By lex, on April 6th, 2009
An eager drive down to Montgomery, filled with no small amount of trepidation. Have I planned properly? What don’t I know that I ought? Will she get frightened? Sick?
All these doubts I kept to myself – we were going, and it’s no use scaring the pax.
Herself saw the airplane and must have blanched a bit, at least on the inside if such a thing is possible. If you’ve never flown in anything smaller than an Embraer, the Cessna Skyhawk is an unprepossessing vehicle even when new, but a 1978 172N will also have a “patina of use” to go with its diminutive stature. People have been flying them about the country since shortly after the Wright brothers got some air at Kitty Hawk, though, and it did have dual comm/nav and distance measuring equipment.
The fuel gauges never came off the empty peg after engine run-ups, and I sighed, thinking that this would be a short trip indeed. Although the gauges aren’t particularly reliable, you have to have some sense of what’s left in the tank in order to make a long hike. It took a moment for a guy used to digital fuel indicators to have an inspiration, but I tapped the fuel gauges with my left hand – just like they used to do in the old days – and, Lo, and behold! After a couple of attempts the needles jumped up to the “Full” marks.
I miss technology.
The Biscuit got a little excited as we took the runway and the spinner spooled up, but in short order we were airborne and turning north. I pointed out various landmarks she had previously known only from the ground, and after a moment the digital camera came out and pictures were being snapped. At the top of the climb she asked if all those people would be talking on the radio throughout the flight, and I had to answer yes, they would: We had requested flight following. North of Oceanside there’s not much to see, so I cranked the volumes down on her intercomm and radio and she went gratefully to sleep for the next two hours. Teenagers.
The first leg was a shade under 400 miles, and I had my lingering doubts about getting all the way there in one hop. Flight planning through AOPA’s online flight planner suggested that we’d have 15 gallons out of our original 40 left arriving at the destination, enough for nearly two hours of flight on a cruise power setting. Giving some up in the climb, getting it back during the descent and at a little less than 9 gallons per hour at 6500 feet and 2400 RPM I figured on roughly four hours of endurance, plus a safety margin. Because I’m all about safety margins.
At three hours into the flight, with headwinds and with about 50 minutes of flying time to go I started to get a little anxious. According to the fuel gauges we were about 6 gallons below prediction approaching Paso Robles, but the needles bounce around so while “averaging” about seventeen gallons left, adding together the lower boundary of those needle swings we had about 10 gallons. That would have left us with maybe two or three once on deck at Monterey, which is nothing like enough when I’ve got precious cargo aboard.
I’d planned on hitting Paso Robles on the way back from San Francisco, and considered it a go/no-go point for my northbound leg as well. There’s an automated weather reporting station there, but I could see the field from 20-odd miles away – it really was a great day to fly. It was my first approach to an uncontrolled tower since I was an ensign, which felt, well: Uncontrolled. But in short order we landed, got our gas, taking on 17.2 gallons. That meant that I had still had nearly 22 usable gallons left, we would have made Monterey with well over an hour’s flight time remaining without stopping. Nervous in the service?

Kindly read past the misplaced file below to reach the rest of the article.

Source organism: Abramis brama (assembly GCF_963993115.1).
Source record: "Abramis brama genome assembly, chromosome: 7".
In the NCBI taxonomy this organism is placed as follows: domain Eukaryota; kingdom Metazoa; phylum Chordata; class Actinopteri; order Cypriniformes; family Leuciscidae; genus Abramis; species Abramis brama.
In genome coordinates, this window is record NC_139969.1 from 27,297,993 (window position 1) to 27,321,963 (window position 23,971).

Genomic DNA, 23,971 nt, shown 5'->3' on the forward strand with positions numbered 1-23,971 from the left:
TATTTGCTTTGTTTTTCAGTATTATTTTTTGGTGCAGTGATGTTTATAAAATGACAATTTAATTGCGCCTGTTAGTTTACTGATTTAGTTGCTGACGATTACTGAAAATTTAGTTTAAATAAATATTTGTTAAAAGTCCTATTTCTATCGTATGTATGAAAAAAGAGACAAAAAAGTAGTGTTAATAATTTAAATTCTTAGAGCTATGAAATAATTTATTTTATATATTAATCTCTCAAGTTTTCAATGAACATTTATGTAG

Maybe, but I think I’d make the same decision again. Running out of gas on final would have fatally ruined my reputation with my daughter.
The Monterey Peninsula is full of rich people, who wouldn’t mind making your life miserable if you goon the pattern up and fly too low over their stately pleasure domes. But you can’t go wrong on the ILS/DME approach, following the FAA’s published instructions, like. So that’s just what we did.
We forewent the visit to CSU Monterey Bay, since our ardors do not lay in that direction it seems and in any case the hour was getting late. Checked in at the main BOQ at the Naval Postgraduate School and saw an old shipmate behind us, the former Assistant Maintenance Officer from my last squadron. He was going through the MBA program and had good things to say about it, as well as fondly remembering the old retiree standing before him for the things he’d done as a commanding officer way back in the way back when. Which was nice.
It doesn’t take long to stroll the main streets of Monterey, nor the tourist district either: We had endless samples of clam chowder pushed on us on the pier. After a coffee at a suitably dark and intentionally funky café for the Biscuit and a bottle of Spaten for your correspondent, I handed her the keys and we were down the road to Carmel for to walk the art galleries, finally stopping in for oysters on the half shell to cap the evening off. In between we had pleasant conversation about friends, experiences, books and art. Nothing heavy, we’ve had enough of heavy conversations, which are the only kind you tend to have when you don’t talk nearly enough. There’s a world of space between exchanging daily pleasantries and Finally Having To Say Something when you sense the train coming off the tracks, but I have not, in the last few years tilled that middle ground very fruitfully. And she is leaving soon.
I’m nothing like as close as I would like to be to my older daughter. I suppose I was too often gone to sea when she needed me at home, and maybe not there enough when I was at home. I have no illusions that I can make all of that go away with a three-day jaunt through California in a Cessna 172N. But I am enjoying her company greatly, and I will treasure this time.
Good lord willing and the weather holds.